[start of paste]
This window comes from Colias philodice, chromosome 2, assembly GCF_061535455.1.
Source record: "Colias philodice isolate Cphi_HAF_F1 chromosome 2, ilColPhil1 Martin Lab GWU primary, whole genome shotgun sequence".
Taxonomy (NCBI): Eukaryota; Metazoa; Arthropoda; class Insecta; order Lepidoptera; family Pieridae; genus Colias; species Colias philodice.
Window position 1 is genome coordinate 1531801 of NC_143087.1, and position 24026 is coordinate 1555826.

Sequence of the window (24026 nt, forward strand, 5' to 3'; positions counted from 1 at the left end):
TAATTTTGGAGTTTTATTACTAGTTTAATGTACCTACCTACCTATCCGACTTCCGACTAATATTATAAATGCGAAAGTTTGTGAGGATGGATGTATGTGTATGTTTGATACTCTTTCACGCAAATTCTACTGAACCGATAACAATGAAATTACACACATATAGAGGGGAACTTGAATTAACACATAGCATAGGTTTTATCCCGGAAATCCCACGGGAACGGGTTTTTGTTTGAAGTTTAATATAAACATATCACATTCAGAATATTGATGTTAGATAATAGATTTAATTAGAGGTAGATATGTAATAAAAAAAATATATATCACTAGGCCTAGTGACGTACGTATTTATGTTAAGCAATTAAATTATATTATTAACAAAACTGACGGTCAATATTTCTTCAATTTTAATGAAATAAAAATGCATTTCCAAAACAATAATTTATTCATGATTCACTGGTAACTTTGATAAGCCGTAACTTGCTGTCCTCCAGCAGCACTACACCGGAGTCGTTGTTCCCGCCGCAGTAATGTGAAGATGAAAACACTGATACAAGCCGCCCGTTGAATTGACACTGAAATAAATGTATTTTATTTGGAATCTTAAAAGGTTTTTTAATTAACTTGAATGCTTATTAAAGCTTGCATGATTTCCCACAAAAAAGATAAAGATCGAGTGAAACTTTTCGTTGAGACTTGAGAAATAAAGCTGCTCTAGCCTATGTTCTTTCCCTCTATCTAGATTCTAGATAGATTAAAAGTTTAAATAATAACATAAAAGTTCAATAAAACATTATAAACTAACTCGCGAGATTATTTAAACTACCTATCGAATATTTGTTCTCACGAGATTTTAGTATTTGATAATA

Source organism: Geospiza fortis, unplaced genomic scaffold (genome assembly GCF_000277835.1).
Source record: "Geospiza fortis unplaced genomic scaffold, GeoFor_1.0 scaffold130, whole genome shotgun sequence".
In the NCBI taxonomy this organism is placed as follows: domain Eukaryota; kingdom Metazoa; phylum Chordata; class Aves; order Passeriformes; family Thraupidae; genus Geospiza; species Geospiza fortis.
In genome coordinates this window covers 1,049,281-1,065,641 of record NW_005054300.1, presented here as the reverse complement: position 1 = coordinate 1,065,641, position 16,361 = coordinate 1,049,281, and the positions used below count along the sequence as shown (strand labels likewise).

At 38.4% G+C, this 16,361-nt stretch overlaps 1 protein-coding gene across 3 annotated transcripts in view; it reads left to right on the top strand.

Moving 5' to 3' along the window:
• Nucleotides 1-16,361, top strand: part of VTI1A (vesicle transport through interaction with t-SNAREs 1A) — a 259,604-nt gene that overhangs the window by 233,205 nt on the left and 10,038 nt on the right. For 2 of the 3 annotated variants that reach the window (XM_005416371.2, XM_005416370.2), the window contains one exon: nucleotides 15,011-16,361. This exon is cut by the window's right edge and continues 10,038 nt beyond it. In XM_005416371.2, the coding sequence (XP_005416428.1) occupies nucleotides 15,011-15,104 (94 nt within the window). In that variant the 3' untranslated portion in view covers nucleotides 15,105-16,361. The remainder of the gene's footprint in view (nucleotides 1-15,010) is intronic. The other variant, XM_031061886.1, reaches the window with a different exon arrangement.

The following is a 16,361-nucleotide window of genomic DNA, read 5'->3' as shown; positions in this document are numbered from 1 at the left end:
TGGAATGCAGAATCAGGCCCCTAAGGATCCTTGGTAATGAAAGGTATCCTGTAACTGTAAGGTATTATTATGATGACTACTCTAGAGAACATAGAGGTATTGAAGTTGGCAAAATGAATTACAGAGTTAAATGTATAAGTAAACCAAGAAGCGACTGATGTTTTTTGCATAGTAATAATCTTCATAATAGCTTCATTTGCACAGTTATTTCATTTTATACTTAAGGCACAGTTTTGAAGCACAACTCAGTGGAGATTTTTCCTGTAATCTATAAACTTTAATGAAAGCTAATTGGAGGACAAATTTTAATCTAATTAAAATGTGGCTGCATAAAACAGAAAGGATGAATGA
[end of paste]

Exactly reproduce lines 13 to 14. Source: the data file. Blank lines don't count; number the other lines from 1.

• Nucleotides 1-16,361, top strand: part of VTI1A (vesicle transport through interaction with t-SNAREs 1A) — a 259,604-nt gene that overhangs the window by 233,205 nt on the left and 10,038 nt on the right. For 2 of the 3 annotated variants that reach the window (XM_005416371.2, XM_005416370.2), the window contains one exon: nucleotides 15,011-16,361. This exon is cut by the window's right edge and continues 10,038 nt beyond it. In XM_005416371.2, the coding sequence (XP_005416428.1) occupies nucleotides 15,011-15,104 (94 nt within the window). In that variant the 3' untranslated portion in view covers nucleotides 15,105-16,361. The remainder of the gene's footprint in view (nucleotides 1-15,010) is intronic. The other variant, XM_031061886.1, reaches the window with a different exon arrangement.

The following is a 16,361-nucleotide window of genomic DNA, read 5'->3' as shown; positions in this document are numbered from 1 at the left end: